We, as Canadians (iens), view bad weather with the usual yawns of disappointment when near white-out conditions prevail only for a day or two. The average temperature hovers usually around zero on a brisk October morning and creeps up to about five degrees or so by noon hour. I am saying this because the news of the past week has been Hurricane Isabel. Now, Americans do tend to have the occasional strong wind or two and tornados do rip the average trailer park to shreds, costing countless thousands of dollars of damages per individual, but in Canada, bad weather is the norm.
When good weather approaches and lasts more than a day or two, that’s when the highs and lows of the fronts and troughs hit the news. Yes, we Canadians are proud of our lousy weather. It’s sort of like Londoners and their fog. As I switched from one channel to another on television, skipping from news story to news story, I was slightly amused with the unfortunate news/weather reporters. For some odd reason, each major network seemed to be competing and showing off the stamina of their reporters, all clad in wet storm weather clothing, standing at an angle, either into the wind (for the strong ones) or with the wind (for the not so strong ones). One reporter I saw actually was buffeted around (rather bravely I must add) in the high winds of Isabel, but from a technical viewpoint, the sound was excellent and nary a wind gust was broadcast audibly. Now that the weather has tamed somewhat, everyone is back indoors calling the weather from the safety of the desk. Go figure.
In the north, bad weather is a way of life and like I said earlier, nice weather is worth talking and getting all excited about. It’s those days when the tan lines actually reach past your wrist and neck and perspiration is actually a nice added touch.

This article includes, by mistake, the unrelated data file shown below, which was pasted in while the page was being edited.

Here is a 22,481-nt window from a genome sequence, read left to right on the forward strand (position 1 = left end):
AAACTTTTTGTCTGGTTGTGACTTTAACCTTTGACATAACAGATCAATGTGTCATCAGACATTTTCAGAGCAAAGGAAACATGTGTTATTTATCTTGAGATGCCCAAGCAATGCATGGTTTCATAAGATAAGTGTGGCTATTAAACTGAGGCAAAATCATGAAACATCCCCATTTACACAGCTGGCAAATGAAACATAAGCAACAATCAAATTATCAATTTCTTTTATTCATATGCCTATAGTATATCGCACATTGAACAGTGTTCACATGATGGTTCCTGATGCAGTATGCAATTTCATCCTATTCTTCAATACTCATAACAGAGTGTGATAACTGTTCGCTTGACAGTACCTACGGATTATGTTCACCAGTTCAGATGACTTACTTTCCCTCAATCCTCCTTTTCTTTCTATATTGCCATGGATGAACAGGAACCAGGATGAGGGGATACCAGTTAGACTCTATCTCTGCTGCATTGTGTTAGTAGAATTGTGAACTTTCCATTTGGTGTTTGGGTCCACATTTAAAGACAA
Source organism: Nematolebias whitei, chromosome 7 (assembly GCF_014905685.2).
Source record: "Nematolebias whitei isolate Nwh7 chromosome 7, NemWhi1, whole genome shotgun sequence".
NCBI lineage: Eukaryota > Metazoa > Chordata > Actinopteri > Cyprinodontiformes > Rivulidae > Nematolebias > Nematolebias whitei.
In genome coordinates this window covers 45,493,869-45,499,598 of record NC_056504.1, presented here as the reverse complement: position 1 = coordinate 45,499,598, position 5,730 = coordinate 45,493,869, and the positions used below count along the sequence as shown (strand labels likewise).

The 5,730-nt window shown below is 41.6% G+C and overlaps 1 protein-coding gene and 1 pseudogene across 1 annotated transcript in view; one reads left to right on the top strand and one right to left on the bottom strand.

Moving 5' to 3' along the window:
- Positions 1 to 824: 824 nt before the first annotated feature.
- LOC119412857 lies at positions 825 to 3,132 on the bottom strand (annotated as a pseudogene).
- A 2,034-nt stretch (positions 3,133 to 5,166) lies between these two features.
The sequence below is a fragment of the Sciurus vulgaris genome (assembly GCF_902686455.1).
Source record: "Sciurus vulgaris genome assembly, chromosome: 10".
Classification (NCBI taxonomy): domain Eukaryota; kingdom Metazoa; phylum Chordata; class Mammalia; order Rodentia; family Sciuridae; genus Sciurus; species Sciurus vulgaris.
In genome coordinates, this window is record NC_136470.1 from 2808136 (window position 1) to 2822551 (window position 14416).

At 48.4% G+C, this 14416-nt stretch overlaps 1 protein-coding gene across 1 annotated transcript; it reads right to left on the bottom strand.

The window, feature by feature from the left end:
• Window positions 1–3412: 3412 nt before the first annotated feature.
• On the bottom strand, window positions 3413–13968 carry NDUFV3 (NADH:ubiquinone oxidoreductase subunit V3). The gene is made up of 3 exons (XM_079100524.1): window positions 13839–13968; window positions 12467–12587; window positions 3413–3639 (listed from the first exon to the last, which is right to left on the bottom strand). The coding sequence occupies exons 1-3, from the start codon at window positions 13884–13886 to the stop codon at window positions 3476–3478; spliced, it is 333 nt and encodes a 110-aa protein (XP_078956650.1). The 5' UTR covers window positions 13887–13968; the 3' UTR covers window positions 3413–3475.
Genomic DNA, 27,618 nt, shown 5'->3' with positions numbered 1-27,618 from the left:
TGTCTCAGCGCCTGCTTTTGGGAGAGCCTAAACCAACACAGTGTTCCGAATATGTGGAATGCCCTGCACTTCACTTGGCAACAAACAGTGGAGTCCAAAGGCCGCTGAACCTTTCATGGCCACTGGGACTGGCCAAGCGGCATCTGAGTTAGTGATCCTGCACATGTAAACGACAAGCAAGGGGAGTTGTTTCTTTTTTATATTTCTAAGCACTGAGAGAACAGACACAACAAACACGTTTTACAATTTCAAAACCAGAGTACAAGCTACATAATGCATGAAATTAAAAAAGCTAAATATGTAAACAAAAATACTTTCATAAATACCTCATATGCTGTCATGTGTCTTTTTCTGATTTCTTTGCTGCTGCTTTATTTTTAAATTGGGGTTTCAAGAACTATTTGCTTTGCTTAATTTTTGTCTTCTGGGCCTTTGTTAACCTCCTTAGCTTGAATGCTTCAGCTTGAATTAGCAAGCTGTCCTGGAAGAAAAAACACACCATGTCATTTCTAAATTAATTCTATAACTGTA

I happen to be a maven for weather watching and actually know someone who survived a trailer park tornado disaster in Alberta. I tune into the weather network on a regular basis instead of looking out the window. I like to forecast using tried and true methods of aching bones for cold weather, straight hair that curls just before it rains, the number of people complaining about the humidity, the way the mosquitoes tend to bite just before a thunderstorm and just how thirsty I get at happy hour.
Many years ago, in a rescue mission in the high arctic, a combined rescue unit of Americans and Canadians were circling in a Hercules over the last site known to be the whereabouts of a crashed aircraft. The intense blizzard conditions and zero-zero visibility made the American unit, who happened to be equipped with the latest survival technology and gear, decide not to endanger the lives of the rescue unit. Meanwhile, the local team, clad in the usual gear of bright orange, merrily and bravely jumped out the aircraft, to disappear instantly in the raging storm. “Are they crazy?” asked the American to the commander of the search and rescue effort.
“No, he’s Canadian,” replied the unit commander, and then he jumped out of the plane. At that moment, I felt this incredible surge of pride just knowing that I am Canadian. Yes, the beer commercials are for real and so are we.